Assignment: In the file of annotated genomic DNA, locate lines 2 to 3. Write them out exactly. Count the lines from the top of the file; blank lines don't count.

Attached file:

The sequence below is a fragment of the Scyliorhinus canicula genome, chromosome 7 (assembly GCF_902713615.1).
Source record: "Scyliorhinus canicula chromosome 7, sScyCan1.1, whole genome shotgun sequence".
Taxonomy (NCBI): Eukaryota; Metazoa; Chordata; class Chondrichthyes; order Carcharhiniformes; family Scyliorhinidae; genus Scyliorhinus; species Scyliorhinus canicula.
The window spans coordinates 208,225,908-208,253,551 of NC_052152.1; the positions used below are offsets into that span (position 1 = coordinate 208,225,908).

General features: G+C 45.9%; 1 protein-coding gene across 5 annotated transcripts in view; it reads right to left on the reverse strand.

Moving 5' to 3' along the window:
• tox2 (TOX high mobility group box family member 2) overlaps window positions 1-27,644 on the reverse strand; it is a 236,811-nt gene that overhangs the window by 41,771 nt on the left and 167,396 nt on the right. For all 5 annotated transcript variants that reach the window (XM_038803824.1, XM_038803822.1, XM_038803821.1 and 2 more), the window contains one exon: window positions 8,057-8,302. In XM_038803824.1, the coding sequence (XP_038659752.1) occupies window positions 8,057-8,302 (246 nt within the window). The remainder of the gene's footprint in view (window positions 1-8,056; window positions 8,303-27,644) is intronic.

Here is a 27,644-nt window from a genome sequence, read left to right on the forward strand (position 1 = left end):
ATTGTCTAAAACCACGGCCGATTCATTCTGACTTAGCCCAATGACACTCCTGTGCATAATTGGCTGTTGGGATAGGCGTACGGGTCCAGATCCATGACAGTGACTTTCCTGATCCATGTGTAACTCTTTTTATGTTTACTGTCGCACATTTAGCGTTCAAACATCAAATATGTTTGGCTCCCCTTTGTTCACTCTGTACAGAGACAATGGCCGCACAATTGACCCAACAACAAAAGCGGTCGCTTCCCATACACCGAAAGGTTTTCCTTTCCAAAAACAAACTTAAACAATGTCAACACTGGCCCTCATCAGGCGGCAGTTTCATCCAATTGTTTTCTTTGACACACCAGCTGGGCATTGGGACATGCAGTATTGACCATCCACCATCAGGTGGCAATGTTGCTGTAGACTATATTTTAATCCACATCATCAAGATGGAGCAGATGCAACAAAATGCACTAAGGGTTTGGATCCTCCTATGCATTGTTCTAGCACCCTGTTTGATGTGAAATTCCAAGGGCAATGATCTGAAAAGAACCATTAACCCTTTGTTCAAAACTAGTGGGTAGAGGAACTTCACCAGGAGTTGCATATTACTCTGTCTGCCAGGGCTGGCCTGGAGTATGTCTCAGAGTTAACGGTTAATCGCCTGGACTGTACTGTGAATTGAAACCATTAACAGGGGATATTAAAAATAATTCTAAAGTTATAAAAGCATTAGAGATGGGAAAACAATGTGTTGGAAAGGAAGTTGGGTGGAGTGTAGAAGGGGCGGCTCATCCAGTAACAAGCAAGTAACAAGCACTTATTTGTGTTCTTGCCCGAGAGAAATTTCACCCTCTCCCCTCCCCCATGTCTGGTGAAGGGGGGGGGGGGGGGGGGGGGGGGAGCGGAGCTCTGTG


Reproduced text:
Source record: "Scyliorhinus canicula chromosome 7, sScyCan1.1, whole genome shotgun sequence".
Taxonomy (NCBI): Eukaryota; Metazoa; Chordata; class Chondrichthyes; order Carcharhiniformes; family Scyliorhinidae; genus Scyliorhinus; species Scyliorhinus canicula.